America used to depend on whale oil for lighting. During the early 19th century, pundits warned that since whales were being harvested at an ever increasing rate, America would soon go dark. They recommended turning out all lights no later than ten o’clock in order to conserve what whale oil was left. They were right about running out of whale oil, but they were wrong about America going dark. In 1859 a railroad conductor called Edwin Drake had struck oil in Titusville, Pennsylvania. Lanterns started burning paraffin instead of whale oil until Edison’s electricity lit American cities.
Since the 1970s we have heard much about exhausting the world’s petroleum reserves. Just how soon has been debated, but nobody doubts that the amount of oil is ultimately limited, just as whale oil was. Should we therefore advise petroleum conservation as they once did with firewood, whale oil, and coal?
According to The Patriot's well-placed military and intelligence sources, one closely guarded objective in securing a free Iraq is to establish a forward-deployed presence in the Middle East — a presence that would certainly include personnel but whose primary component would be massive military-equipment depots that could be tapped for future rapid-deployment military operations in the regionwrites Mark Alexander.
This forward-base objective is critical, given that it will ensure our military presence in the heart of Jihadistan, and an ability to project force in the region quickly without having to ramp up via sea and airlift. This alone will pay rich dividends by way of maintaining peace through preparedness.Meanwhile, Michael Fumento reports from Fallujah ("Good news from Iraq rarely gets a single story compared to the many thousands on a war protestor’s stake-out in Texas") and Robert L Pollock discusses the Chalabi comeback, while Jeff Jacoby sighs audibly as he recounts how
in so many ways, Iraq doesn't look like Vietnam at all. Vietnam was never the central battleground of the Cold War, while Iraq has become the focal point of the war on terrorism. Americans had no reason to feel that their own security was at risk in Vietnam, whereas 9/11 made it clear that the enemy we face today in the Middle East poses a lethal threat here at home as well. The jihadis in Iraq don't have the backing of superpowers; North Vietnam and the Viet Cong were armed to the teeth by China and the Soviet Union. In South Vietnam, the United States was allied to an unpopular and incompetent regime; in Iraq, the United States toppled a brutal tyranny and is trying to nurture a democracy in its place.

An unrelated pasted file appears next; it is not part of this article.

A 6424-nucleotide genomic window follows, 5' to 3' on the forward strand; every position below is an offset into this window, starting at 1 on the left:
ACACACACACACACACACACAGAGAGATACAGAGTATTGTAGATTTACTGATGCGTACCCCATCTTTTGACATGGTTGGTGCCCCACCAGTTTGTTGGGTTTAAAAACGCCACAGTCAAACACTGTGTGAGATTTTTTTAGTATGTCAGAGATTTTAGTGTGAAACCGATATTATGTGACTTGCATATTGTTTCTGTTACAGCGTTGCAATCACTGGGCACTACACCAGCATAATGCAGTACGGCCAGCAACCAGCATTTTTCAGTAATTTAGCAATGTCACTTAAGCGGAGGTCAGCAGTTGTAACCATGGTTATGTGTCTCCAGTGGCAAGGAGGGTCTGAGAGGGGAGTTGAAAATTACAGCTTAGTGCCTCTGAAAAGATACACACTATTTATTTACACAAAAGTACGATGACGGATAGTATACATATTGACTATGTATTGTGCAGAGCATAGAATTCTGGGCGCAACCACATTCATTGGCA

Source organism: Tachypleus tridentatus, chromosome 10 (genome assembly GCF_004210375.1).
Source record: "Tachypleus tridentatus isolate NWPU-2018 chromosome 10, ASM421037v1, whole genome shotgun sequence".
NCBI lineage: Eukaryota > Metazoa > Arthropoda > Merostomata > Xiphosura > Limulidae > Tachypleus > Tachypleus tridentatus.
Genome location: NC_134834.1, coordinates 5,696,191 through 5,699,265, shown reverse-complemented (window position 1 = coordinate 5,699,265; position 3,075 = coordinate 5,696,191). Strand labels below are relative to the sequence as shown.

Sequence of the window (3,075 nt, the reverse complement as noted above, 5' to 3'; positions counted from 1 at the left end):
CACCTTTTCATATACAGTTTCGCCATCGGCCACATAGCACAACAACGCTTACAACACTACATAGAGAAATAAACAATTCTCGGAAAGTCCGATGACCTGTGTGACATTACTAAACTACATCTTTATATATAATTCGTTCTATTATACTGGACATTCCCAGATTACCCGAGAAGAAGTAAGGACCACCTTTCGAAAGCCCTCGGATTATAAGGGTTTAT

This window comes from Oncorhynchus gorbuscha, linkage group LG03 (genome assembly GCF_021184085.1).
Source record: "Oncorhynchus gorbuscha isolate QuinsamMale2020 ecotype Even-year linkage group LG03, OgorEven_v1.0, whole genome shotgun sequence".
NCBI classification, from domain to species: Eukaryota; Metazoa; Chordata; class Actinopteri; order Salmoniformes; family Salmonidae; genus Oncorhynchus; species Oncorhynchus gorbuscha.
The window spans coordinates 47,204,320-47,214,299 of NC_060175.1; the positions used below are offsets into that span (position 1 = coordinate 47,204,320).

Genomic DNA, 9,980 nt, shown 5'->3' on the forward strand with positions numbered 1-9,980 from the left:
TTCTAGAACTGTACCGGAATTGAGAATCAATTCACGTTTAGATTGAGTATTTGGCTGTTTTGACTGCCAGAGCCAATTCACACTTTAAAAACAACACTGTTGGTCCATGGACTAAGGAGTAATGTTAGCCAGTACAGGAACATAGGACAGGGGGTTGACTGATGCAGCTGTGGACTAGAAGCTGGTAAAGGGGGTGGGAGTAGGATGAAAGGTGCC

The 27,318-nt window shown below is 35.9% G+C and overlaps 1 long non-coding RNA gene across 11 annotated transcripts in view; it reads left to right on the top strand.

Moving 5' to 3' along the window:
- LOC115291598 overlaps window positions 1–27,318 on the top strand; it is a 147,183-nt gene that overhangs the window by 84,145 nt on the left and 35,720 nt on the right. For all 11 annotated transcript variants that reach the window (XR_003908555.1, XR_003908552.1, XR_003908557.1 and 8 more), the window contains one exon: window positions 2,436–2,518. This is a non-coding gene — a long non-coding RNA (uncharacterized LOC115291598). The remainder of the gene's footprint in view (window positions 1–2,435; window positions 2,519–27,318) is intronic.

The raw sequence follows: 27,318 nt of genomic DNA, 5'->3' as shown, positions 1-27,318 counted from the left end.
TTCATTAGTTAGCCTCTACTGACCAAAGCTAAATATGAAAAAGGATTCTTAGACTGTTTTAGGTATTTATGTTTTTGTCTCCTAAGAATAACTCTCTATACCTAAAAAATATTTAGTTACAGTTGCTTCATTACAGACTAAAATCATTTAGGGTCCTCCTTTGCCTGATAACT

But of all the ways in which the Iraq war is not like Vietnam, perhaps the most telling is the attitude of the troops.
Frontpagemag.com ran an article some time back that helps up but into context what a complete crackhead Hugo Chavez really is:
«-- In 2002, in an effort to mitigate the effects of a Strike, BBC reported Chavez’s claim that American malefactors were looking to eliminate him as he flew back from a goodwill tour of Europe. Does this ring a bell? “They were hunting us, waiting for us,” Chavez said at the time.No “secret armies” no assassination attempts, no malefactors since 2002 have shown themselves. Ah, but they’re SECRET! Don't you SEE!
-- In September 2003, Chavez warned the world that he was under threat of elimination yet again. According to Reuters, Chavez claimed that “Venezuelan terrorists” were being trained on American soil before wrapping himself in the US flag by invoking the Terror War in his own defense: “"Over there, in U.S. territory, people are conspiring against Venezuela, terrorists are being trained. If they are really fighting terrorism as they say, they should act against these terrorists who are threatening Venezuela," Chavez said.
-- 2004 apparently was a bull market for assassination attempts also. In May of that year, Chavez again decried attempts by the US to end his reign by stopping his heartbeat.»
When they talk about keeping a population dumbed down with lies, I think we have finally found some proof that it’s possible. It’s a horrible strategy.
It prompts a question. Where do children get these things?
According to most of the press, the Reuters soundman Waleed Khaled killed in Baghdad by an American sniper is called a journalist, when he was a media assistant. Reports from the most recent Algerian civil war were that 57 journalist and 20 media assistants died.
The conclusions of a biased media?:
- Iraq deadlier for journalists than the Vietnam War was! RSF: